The Power of Hate

by Bernard McCormick Wednesday, October 16, 2013 No Comment(s)


With an anniversary of a historic event coming up next month, and with Washington in disarray and with – possibly, but unlikely as of this hour – a financial disaster in the works, two events 50 years apart seem to come together.

If we have heard it once, we have heard a hundred times over the last few weeks how much President Obama is hated by the right wing. Chris Matthews is going to the bank with that line. Thinking back in history, we can recall no time when such strong language was used to describe an American president. Perhaps Franklin Roosevelt, but we were small then, and had little sense of the gap between the haves (some of whom hated Roosevelt) and the have-nots, who revered him.

Then came give-'em Harry Truman. People mocked him with the joke: “He’s a common man. Very common.” But people did not hate Harry Truman, who now goes down as one the of the best in his business. President Eisenhower was generally admired, and President Kennedy (where this is leading) was regarded as American royalty, with a beautiful wife and kids, from a family richer than the Roosevelts. He had looks and what Scott Fitzgerald would call animal magnetism. Apparently, a lot of women thought so.

Then came a series of presidents. Discard Nixon, who is in a class by himself, but all the others since then were not described as “hated.” Sure, people disagreed with them, but there was always a degree of respect for the office, and usually the man. Moreover, for the most part the government worked. The losers lost and they accepted it. The winners governed with the consent of the defeated.

Until now. Perhaps in this age of media over reach, too much is made of it, but it seems that in Congress there is a group (Tea Party, etc.) that will not accept tradition. In fact they seem reluctant to even accept government, mindless as that position is. They bring the country to the brink of paralysis, and find it fulfilling.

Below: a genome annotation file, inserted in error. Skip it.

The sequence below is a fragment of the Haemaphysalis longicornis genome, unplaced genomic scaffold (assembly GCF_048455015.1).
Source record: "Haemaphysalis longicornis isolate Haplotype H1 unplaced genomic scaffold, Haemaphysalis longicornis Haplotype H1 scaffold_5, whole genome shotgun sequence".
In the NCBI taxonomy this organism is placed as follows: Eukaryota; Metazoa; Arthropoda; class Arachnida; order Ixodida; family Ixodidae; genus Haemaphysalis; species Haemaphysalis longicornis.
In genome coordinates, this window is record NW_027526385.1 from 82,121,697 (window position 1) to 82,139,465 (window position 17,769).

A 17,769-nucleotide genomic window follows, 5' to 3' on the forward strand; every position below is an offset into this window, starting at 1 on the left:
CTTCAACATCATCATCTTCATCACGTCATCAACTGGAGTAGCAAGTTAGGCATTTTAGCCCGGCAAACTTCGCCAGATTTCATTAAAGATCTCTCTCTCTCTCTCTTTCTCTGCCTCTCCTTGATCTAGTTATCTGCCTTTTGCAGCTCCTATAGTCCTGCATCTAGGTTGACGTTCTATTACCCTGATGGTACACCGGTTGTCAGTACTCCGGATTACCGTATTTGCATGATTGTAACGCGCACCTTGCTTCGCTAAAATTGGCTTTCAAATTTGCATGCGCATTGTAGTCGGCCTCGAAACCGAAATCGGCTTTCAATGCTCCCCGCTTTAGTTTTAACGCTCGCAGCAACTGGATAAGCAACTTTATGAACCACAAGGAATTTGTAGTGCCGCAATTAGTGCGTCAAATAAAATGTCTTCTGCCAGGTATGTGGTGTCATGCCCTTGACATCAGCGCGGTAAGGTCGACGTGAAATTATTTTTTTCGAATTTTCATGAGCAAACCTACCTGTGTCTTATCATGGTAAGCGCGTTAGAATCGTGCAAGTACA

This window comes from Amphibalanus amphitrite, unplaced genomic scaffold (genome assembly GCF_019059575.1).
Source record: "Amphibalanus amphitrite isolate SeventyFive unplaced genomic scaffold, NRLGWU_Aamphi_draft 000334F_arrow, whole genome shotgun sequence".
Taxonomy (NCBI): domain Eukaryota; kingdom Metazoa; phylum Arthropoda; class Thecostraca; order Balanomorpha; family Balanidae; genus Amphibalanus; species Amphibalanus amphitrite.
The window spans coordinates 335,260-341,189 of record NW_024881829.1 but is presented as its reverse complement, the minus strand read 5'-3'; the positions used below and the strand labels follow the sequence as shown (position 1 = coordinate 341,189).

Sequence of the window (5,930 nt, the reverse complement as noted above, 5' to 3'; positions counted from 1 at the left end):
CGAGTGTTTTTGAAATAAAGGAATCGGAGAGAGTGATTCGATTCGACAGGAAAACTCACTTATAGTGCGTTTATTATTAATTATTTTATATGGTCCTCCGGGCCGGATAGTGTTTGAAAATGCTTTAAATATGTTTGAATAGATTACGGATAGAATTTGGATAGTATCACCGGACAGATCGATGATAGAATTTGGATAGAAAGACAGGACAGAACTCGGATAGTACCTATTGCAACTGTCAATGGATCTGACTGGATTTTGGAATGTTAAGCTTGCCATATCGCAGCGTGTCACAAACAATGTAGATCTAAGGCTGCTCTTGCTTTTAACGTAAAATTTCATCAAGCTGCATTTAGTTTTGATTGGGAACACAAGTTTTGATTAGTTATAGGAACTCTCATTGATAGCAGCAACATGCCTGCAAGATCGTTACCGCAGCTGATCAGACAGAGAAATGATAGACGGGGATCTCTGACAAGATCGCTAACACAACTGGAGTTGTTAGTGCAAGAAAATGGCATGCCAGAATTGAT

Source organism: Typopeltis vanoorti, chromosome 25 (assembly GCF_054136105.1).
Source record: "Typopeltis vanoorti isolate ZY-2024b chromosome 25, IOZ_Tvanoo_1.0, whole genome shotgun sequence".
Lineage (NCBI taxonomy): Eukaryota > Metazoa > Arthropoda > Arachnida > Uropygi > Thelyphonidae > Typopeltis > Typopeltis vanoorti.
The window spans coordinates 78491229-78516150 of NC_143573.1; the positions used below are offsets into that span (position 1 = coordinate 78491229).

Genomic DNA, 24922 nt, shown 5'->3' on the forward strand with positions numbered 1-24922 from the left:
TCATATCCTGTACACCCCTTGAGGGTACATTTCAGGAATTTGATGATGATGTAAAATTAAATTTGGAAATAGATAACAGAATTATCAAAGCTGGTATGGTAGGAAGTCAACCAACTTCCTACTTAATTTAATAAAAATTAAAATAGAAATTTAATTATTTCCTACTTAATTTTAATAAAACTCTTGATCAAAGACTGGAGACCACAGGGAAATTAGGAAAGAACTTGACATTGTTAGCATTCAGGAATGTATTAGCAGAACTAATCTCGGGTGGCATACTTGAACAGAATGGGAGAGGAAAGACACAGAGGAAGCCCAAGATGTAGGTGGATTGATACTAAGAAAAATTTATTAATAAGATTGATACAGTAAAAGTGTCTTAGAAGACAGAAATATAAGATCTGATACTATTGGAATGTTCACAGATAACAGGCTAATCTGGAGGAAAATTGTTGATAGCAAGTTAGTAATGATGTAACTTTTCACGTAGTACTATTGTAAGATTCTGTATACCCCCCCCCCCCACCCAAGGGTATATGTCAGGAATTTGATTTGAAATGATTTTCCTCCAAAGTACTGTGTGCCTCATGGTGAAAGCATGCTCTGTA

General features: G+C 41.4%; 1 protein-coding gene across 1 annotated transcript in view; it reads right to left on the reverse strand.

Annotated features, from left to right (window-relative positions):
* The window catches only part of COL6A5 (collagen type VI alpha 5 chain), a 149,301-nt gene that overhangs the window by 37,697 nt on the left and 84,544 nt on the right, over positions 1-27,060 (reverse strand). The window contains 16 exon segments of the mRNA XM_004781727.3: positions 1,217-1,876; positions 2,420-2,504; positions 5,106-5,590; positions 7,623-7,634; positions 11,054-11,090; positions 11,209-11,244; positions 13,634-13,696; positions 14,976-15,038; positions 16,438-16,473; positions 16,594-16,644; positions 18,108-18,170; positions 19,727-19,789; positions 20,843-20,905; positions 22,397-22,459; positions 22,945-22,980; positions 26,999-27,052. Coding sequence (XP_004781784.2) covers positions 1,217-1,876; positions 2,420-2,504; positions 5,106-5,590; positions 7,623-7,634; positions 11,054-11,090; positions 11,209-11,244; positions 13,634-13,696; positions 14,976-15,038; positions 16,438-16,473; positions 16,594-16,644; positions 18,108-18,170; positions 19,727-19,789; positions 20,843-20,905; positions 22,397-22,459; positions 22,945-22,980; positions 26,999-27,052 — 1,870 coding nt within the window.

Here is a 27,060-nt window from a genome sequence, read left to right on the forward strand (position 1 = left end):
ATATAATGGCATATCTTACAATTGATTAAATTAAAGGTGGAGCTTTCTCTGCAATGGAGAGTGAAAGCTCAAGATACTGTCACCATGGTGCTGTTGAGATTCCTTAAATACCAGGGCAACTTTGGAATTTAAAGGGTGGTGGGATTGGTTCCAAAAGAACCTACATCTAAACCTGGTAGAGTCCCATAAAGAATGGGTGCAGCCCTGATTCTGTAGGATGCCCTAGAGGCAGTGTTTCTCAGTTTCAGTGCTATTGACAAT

Now, for the journey back 50 years. A president of the United States was seen by most as enormously popular. Which he was, but not by everybody. The same mindset that we see among a few – and they are a few – in Washington today, existed in 1963. They were not elected officials, but they were even more powerful. They were the sinister shadow government, a combination that President Eisenhower warned about, a government unto themselves, contemptuous of any authority not to their liking. They almost surely involved some military figures in high places, and surely the intelligence community with its myriad tentacles. And they had enough control of investigative agencies to cover their tracks, and least for a time...

It is hard for some to believe today, but the Camelot president, never hated in print, was hated by a small but powerful group. Ask anybody in the Miami Cuban community from the 1960s. The haters wanted a nuclear war while we could still win it. They wanted to take back Cuba. They worried that their president might get us out of Vietnam and let the Commies dominate the world. They could not control John F. Kennedy, even after they set him up for failure. They considered him a traitor. They knew they could not beat him in an election. They didn’t care about government.

So they murdered him.

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